Tamara Rendón: “Their goal is to paralyze us as women who contribute to Socialism"

Tamara Rendón: “Their goal is to paralyze us as women who contribute to Socialism"
Fecha de publicación: 
25 September 2020
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Tamara Rendón is not an expert on gender issues. She is not lobbying for any campaign or specific initiative. She is just a Cuban, professional and revolutionary women whose sole goal is to contribute with the construction of an increasingly just and equitable society.

These were reasons enough to make this Cuban woman the target of cyberbullying in social networks.

Would you consider yourself a feminist? Why?

Yes, I am a feminist. In my daily routine, I champion every action encouraging equal rights of women and gender equity both online and offline. I reject every instrumentalization of violence against women and girls, which can be diverse; namely, symbolic, psychological, economic, patrimonial, territorial, institutional, sexual, workplace and physical. From my position as communicator, I contribute to the combat against patriarchy and sexist violence, which can be exercised in public or private contexts, sometimes both develop simultaneously.

I have attended further training courses and workshops for journalists as we, communicators, need to be prepared to shoulder our responsibility in changing mindsets making distinctions, or patterns and cultural creations on gender roles and macho postures in our society. It is our responsibility not to replicate gender stereotypes. We must use inclusive language, not sexist, as we can exclude through messages or been excluded after false masculine generics and thus realize that we are involved in expressions showing the unequal relationship between men and women. We must also make visible the empowerment of Cuban women in our society as well as the challenges ahead to achieve full equality. That is the best way for me to fight as a feminist communicator.

You recently shared in your Facebook account a negative experience you had in a group named Feministas Cubanas (Cuban Feminists). Can you tell us what happened?

I decided to join this group because I felt attracted by its name: Feministas cubanas (Women only) and yes, I felt identified with the cause. I shared two posts: one involving an apk related to home services, where my boyfriend and I placed an order sharing 50% of the total cost and the administrator questioned me this action had nothing to do with feminism.

Something similar occurred with my second post, which was about what was being done by the Cuban Union of Informaticians in favor of gender equity with concrete projects and actions meant to achieving a digital inclusion for women and girls in rural and urban areas; not to mention the training for a safe internet, against cyberbullying, among other violent expressions happening in social networks. In the text, the alliances with others powerful, inclusive institutions such as FMC (Cuban Women Federation), UPEC (Union of Cuban Journalists) and OPJM (José Martí Pioneer Organization) were highlighted in the post as well.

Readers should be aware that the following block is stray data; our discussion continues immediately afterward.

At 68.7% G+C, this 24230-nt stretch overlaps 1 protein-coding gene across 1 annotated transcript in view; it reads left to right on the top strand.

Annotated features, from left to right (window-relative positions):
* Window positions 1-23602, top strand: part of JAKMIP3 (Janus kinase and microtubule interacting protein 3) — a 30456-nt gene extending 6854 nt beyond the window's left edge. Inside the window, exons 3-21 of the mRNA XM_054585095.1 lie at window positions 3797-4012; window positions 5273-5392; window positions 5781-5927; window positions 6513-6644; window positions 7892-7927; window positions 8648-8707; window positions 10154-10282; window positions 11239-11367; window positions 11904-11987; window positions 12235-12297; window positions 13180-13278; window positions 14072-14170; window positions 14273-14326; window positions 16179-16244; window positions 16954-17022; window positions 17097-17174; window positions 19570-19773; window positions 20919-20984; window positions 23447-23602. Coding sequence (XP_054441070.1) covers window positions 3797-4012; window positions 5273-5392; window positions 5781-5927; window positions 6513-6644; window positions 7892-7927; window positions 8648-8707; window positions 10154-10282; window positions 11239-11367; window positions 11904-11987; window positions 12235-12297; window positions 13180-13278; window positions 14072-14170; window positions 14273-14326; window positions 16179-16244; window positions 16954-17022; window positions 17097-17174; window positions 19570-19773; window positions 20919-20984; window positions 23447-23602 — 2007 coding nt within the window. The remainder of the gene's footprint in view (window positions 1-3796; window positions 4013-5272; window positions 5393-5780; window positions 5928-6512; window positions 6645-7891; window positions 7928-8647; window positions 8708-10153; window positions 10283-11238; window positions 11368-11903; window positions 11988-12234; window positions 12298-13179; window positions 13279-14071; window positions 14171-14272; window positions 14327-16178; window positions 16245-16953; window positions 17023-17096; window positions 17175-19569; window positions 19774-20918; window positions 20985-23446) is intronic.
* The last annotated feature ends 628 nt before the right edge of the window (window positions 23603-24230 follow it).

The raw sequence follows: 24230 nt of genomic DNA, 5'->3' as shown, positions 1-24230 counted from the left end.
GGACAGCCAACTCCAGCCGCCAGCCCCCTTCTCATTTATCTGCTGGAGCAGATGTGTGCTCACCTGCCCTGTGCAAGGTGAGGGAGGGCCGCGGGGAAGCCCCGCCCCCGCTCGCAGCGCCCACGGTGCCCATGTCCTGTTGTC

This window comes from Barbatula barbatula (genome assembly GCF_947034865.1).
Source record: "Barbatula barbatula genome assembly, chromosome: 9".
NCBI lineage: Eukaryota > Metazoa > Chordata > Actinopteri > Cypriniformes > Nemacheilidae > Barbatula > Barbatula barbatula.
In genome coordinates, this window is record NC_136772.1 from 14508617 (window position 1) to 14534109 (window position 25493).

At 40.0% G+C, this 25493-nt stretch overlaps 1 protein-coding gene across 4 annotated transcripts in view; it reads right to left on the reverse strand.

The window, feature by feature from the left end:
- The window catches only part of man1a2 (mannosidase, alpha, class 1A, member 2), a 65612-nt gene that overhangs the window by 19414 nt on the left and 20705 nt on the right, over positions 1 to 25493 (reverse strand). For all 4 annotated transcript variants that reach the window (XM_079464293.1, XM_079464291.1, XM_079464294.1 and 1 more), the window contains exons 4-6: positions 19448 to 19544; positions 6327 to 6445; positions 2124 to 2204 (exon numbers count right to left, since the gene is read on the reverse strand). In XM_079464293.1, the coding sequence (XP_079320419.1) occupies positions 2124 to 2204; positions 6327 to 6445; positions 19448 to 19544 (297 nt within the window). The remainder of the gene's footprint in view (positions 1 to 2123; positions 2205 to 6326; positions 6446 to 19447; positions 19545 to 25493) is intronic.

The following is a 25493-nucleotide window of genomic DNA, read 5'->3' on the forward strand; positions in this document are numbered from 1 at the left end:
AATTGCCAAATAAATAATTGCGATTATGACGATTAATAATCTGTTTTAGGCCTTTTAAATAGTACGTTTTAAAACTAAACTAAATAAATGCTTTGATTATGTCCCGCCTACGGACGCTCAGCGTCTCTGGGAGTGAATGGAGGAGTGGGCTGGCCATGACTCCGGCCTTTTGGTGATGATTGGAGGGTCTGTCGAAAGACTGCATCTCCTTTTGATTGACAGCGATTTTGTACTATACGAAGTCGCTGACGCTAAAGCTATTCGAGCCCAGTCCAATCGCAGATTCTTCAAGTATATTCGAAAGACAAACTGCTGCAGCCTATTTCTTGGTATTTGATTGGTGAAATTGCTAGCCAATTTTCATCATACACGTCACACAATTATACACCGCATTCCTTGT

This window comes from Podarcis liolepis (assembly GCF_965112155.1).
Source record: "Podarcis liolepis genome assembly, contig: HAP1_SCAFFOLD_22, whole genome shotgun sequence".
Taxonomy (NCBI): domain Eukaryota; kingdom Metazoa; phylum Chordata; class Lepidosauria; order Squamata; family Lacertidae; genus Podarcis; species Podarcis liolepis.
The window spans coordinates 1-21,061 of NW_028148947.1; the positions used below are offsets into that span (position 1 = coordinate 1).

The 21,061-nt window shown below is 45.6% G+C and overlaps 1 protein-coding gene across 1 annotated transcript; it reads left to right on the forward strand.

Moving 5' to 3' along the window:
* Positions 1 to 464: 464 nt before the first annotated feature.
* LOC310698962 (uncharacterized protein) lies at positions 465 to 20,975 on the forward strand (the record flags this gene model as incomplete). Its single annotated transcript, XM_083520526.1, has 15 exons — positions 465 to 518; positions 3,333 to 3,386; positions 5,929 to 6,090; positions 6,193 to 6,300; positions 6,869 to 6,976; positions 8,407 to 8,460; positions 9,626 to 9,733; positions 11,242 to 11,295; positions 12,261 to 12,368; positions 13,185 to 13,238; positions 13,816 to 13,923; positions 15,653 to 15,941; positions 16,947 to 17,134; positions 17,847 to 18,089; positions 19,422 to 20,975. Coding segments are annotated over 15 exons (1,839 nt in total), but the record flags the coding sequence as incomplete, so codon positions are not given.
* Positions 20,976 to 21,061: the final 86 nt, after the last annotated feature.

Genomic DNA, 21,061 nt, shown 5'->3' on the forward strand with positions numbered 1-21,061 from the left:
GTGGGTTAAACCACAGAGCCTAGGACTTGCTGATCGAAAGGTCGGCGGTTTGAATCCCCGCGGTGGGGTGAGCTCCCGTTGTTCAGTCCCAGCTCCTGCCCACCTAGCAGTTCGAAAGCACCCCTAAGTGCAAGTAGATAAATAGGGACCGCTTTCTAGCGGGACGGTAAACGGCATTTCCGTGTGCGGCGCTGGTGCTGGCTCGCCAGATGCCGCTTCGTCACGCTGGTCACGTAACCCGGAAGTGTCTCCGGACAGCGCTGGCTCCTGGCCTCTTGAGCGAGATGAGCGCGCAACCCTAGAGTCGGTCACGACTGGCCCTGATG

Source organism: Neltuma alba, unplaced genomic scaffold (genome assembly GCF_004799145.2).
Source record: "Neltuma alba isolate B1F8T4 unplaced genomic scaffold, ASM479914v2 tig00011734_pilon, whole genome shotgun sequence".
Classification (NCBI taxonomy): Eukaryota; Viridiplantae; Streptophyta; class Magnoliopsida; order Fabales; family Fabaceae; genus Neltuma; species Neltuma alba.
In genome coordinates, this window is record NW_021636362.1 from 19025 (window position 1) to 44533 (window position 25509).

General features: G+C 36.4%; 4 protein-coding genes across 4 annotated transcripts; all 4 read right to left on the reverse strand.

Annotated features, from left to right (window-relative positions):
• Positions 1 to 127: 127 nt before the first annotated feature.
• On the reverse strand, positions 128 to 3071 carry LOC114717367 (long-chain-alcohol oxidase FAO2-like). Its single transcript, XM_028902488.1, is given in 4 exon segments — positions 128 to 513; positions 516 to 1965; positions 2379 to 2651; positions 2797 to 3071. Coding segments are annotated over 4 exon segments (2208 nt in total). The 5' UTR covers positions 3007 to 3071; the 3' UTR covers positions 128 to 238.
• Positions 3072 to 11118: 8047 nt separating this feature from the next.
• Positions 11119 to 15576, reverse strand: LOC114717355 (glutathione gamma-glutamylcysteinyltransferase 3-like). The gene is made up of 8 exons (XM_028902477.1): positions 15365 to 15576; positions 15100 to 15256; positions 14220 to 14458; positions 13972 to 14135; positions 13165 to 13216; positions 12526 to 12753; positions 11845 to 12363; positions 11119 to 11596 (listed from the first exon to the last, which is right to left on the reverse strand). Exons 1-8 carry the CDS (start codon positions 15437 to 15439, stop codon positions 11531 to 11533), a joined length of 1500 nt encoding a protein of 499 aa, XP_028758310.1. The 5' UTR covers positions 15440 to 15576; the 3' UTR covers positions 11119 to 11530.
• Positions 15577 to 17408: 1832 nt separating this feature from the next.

When I showed my disapproval before such biased analysis on gender-based issues in this group, I was silenced (something some members of the group accused the Cuban government of doing), the administrator, Sandra Abdallah-Álvarez Ramírez, banned me. In other words, she used violence against me without prior dialogue or warning.

Why did you think it was important to socialize these initiatives there?

Bringing visibility to what Cuban women do every day to improve our nation as well as portraying all social projects that institutions put in motion to favor the development of women while eradicating the patriarchal system is paramount in this true feminist struggle. Of course, I was “out of place” in a group where there were several double-standard women who only understand the concept of feminism if related to discrediting the Revolution in the case of gender, which can be improved. But the Revolution has been crucial to fight male chauvinism and promote equal rights in Cuba, especially those involving women and girls.

You have made clear your disagreement with the administrators’ answers on their reasons to veto your posts. In your perspective, what are the real causes?

Yes, I did. I posted on my Facebook profile as an act of self-defense. I could not do it any different after being banned from the group and without a Comprehensive Law against Gender Violence in Cuba. As we know how political and macho violence operates, after my complaint, other people —allegedly feminists, renowned Anti-Cuban, and pro-imperialists— pounced on me with offenses, arrogance, manipulated theories, mockeries. I was the target of all sorts of offenses aiming at discrediting me as a feminist and as a woman by reproaching me why I had talked about what had happened publicly, which led to cyberbullying, the same kind of bullying they apparently reject in any media accessible to them, which “have sheltered so many women under attack by the (Cuban) regime.”